If you haven’t been following events, Capitol Records (EMI) has sued Boston-based Redigi (a used digital music marketplace) for what amounts to copyright infringement.
Today, Google decided to enter the fray as a third party, and filed an amicus curiae brief (friend of the court) to ask the court to allow their participation in some key disputes. In Google’s estimation, Capitol Records is attempting to blur the established fair use, copyright legal lines.
Here is what Google is trying to protect:
1. The ability to allow people, at their own discretion, to move or copy their legally owned digital files.
2. That the service provider cannot be held liable for a users action with regards to #1
3. The fair use doctrine where users can copy their legally owned, digital files to other devices or cloud services controlled by the user.
4. That ReDigi is infringing on Capitol’s exclusive right to “distribute copies or phonorecords,” despite Capitol’s admission that no material objects are distributed. And that Google, “urges the Court to reject an internally inconsistent argument that would weaken the statutory restrictions on the distribution right.”
Capitol is fighting for the old status quo and is willing to sacrifice anyone that gets in their way. Their filing against Redigi is an attempt to rewrite and revise established law to suit their pre-digital interests.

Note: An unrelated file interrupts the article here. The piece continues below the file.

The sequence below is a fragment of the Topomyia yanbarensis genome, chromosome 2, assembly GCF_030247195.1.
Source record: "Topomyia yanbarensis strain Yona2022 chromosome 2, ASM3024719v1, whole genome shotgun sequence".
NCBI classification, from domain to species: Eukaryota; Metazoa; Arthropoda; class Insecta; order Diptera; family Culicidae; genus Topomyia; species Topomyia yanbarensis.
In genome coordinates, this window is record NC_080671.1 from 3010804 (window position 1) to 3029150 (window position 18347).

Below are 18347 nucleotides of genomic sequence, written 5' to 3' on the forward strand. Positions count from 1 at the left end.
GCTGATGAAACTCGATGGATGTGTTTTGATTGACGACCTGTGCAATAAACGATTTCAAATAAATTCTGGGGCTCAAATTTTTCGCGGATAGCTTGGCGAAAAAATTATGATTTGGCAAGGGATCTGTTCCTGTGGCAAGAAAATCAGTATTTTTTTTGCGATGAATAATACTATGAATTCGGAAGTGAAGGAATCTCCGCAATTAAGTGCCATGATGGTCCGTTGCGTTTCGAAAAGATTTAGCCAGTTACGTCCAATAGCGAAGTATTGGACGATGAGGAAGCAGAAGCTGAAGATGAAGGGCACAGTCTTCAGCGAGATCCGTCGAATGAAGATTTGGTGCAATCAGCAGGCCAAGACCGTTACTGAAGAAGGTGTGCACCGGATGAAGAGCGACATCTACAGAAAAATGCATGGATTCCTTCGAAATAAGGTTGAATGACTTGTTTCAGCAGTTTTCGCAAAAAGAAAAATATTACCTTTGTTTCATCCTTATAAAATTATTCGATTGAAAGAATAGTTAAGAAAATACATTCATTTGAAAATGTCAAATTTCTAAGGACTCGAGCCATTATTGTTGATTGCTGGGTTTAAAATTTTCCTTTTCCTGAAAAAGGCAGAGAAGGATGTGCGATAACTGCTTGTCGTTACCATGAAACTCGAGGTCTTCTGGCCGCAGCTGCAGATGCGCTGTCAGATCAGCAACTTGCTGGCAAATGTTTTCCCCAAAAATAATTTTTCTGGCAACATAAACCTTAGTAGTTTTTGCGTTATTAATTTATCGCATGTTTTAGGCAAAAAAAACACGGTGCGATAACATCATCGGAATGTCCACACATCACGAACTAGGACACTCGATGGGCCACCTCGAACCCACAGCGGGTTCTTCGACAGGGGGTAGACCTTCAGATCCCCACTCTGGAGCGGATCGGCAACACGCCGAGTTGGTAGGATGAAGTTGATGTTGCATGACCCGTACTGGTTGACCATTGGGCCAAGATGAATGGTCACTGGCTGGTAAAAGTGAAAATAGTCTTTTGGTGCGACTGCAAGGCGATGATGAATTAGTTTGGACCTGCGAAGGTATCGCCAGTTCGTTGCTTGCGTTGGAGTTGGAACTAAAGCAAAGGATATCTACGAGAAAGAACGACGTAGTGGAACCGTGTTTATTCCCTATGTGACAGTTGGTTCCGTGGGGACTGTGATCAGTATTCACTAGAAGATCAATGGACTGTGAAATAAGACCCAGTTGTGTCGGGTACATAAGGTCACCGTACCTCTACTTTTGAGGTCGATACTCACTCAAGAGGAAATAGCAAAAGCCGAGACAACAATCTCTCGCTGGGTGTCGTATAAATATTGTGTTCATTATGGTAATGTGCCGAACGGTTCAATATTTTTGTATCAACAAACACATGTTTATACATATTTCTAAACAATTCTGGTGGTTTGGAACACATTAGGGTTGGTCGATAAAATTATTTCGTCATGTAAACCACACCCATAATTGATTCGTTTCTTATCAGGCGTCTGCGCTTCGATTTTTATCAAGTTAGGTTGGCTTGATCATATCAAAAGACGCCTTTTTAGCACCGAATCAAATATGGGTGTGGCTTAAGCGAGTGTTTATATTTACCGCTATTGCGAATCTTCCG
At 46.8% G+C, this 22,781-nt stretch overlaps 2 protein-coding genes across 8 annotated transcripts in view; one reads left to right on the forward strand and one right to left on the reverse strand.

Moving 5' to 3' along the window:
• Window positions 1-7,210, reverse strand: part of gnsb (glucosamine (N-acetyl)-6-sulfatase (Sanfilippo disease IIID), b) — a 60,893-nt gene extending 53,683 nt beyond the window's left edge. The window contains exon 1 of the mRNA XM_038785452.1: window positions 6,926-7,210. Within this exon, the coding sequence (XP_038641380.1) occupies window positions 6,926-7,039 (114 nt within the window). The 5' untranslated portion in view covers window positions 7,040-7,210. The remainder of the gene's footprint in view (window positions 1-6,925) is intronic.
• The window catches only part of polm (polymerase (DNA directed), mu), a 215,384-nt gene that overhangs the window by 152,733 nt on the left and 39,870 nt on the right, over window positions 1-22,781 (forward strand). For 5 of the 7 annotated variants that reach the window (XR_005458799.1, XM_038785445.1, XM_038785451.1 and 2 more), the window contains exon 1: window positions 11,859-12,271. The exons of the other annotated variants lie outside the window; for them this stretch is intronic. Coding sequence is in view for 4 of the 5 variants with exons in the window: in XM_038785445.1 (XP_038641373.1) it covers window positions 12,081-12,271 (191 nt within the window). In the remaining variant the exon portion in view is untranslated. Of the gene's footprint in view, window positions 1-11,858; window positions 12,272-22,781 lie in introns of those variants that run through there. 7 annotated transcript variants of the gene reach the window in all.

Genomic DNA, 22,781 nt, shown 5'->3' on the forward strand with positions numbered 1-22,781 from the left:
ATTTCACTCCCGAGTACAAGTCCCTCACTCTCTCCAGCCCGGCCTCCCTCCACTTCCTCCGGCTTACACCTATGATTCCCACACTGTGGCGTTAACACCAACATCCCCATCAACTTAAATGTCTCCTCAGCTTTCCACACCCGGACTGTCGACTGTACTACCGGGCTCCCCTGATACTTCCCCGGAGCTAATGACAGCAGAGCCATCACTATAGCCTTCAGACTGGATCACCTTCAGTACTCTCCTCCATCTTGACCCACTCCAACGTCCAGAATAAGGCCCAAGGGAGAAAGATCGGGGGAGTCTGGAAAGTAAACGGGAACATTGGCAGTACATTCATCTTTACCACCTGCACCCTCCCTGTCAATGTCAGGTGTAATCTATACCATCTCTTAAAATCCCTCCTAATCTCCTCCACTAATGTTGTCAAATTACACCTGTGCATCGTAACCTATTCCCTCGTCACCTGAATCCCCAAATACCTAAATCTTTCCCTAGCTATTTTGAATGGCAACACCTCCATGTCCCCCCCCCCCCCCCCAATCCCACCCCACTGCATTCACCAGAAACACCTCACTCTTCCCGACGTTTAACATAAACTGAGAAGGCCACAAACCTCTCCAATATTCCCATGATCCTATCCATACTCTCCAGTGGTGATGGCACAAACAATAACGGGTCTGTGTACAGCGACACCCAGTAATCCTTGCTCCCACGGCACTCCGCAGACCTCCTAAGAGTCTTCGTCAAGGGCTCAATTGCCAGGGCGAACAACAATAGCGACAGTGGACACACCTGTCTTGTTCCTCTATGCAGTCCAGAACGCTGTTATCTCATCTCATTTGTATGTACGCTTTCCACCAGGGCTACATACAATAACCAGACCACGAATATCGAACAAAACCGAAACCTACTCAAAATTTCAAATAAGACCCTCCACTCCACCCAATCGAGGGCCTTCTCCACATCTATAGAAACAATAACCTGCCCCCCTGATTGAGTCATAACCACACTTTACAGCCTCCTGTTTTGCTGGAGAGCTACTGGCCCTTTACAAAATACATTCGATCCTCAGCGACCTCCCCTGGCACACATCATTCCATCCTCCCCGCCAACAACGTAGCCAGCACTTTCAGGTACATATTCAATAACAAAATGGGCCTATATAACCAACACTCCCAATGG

Why? As Google states, they are fighting over a 41 billion marketplace. A marketplace slowing slipping out of their control. Instead of embracing the future, they’re endeavoring to fight it.
They may also be concerned about the conversations swirling around regarding some deep pocket investments and/or the potential acquisition of Redigi by some major players. If that happens, the music industry will need a new strategy in its attempt to avoid irrelevancy.
The Music Industry Needs a New Strategy
It’s as if the Capitol Records legal team is litigating for litigation sake. Cranking up the last bit of fees in an attempt to milk the last bit of cash from the last bit of control Capitol has on the industry.
As Google warns: “The Court can and should deny the motion for preliminary injunction without reaching the complex and profound legal issues outlined above because any decision should be informed.”
One has to wonder if Capitol has been informed that we’ve entered the digital age. Because their decision to fight, not embrace and profit from the new, digital era will only expedite their departure from it.